In August 2010, production moved to Paris for two weeks. Locations included the Sainte-Geneviève Library and the Sorbonne (where a lecture hall was converted into a 1930s cinema hall) in the 5th arrondissement and the Théâtre de l'Athénée and its surrounding area in the 9th. High school Lycée Louis-le-Grand served as the film's base of operations in Paris and its cafeteria served 700 meals a day for the cast & crew.[11]

Music[edit]

The film's soundtrack includes an Oscar-nominated original score composed by Howard Shore, and also makes prominent use of the Danse macabre by Camille Saint-Saëns and the first Gnossienne by Erik Satie.

Historical references[edit]

The Jaquet-Droz automaton "the writer", an inspiration for the design of the automaton in the film

The overall backstory and primary features of Georges Méliès' life as depicted in the film are largely accurate: he became interested in film after seeing a demonstration of the Lumière brothers' camera,[12] he was a magician and toymaker, he experimented with automata, he owned a theatre (Theatre Robert-Houdin), he was forced into bankruptcy, his film stock was reportedly melted down for its cellulose, he became a toy salesman at the Montparnasse station, and he was eventually awarded the Légion d'honneur medal after a period of terrible neglect. Many of the early silent films shown in the movie are Méliès's actual works, such as Le voyage dans la lune (1902). However, the film does not mention Méliès' two children, his brother Gaston (who worked with Méliès during his film-making career), or his first wife Eugénie, who was married to Méliès during the time he made films (Eugénie died in 1913). The film shows Méliès as having been married to Jeanne d'Alcy during their film making period, when in reality, they did not marry until 1925.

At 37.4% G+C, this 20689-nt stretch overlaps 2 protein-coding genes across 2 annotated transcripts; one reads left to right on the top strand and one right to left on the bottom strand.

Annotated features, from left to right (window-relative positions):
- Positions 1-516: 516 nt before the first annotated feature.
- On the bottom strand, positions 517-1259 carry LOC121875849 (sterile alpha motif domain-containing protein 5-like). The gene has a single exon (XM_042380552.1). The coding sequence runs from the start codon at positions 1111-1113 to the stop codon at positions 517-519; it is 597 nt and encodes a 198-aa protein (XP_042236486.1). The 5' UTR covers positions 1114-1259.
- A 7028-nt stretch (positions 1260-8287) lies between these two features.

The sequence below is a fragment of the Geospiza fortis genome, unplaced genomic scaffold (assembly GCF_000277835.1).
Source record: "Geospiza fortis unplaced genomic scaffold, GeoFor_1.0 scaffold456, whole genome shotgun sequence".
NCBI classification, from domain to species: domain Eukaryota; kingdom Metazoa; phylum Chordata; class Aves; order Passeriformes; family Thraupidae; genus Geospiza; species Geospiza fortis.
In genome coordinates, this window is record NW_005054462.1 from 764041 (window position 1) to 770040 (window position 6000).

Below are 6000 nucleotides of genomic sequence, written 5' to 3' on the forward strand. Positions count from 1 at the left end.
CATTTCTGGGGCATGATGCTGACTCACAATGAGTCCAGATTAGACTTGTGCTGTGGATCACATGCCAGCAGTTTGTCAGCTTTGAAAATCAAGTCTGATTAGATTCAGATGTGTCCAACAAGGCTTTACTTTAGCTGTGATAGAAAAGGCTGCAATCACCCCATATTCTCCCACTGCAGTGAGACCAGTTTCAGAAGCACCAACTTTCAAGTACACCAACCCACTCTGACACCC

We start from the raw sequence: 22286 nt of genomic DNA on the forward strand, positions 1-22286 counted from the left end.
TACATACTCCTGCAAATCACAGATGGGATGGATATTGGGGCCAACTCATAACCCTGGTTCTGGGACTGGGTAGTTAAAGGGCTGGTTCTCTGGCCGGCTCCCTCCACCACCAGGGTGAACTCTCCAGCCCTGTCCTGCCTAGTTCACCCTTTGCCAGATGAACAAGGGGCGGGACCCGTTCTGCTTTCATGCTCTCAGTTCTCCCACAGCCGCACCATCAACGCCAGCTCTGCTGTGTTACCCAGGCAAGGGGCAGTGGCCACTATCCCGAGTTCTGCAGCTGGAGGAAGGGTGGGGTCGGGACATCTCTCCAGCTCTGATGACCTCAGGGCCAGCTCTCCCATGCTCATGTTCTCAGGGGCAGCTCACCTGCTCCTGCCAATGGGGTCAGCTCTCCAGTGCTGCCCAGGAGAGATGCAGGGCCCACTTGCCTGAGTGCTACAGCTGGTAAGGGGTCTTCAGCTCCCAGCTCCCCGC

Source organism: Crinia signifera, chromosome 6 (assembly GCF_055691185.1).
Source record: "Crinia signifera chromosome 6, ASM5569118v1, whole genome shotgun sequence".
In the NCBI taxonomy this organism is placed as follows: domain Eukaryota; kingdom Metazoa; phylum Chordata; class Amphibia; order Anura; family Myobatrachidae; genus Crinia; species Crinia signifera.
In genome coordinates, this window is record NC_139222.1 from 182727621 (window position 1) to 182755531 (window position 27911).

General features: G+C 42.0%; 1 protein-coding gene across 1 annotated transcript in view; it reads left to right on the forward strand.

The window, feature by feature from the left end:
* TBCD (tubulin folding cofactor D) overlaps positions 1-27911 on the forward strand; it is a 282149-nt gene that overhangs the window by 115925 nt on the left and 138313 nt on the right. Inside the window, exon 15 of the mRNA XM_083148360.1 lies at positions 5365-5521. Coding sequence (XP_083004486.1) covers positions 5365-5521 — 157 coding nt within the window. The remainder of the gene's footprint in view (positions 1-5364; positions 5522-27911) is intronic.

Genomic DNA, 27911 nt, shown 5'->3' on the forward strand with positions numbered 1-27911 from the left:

The design for the automaton was inspired by one made by the Swiss watchmaker Henri Maillardet, which Selznick had seen in the Franklin Institute, Philadelphia,[13] as well as the Jaquet-Droz automaton "the writer".[14]

Several viewings of the film L'Arrivée d'un train en gare de La Ciotat are portrayed, depicting the shocked reaction of the audience - although this view is in doubt.[15]

Emil Lager, Ben Addis, and Robert Gill make cameo appearances as the father of Gypsy jazz guitar, Django Reinhardt, the Spanish surrealist painter, Salvador Dalí, and the Irish writer, James Joyce, respectively. The names of all three characters appear towards the end of the film's cast credit list.[16]

The book that Monsieur Labisse gives Hugo as a gift, Robin Hood le proscrit, was written by Alexandre Dumas in 1864 as a French translation of an 1838 work by Pierce Egan the Younger in England. The book is symbolic, as Hugo must avoid the "righteous" law enforcement (represented by Inspector Gustave) to live in the station and later to restore the automaton both to a functioning status and to its rightful owner.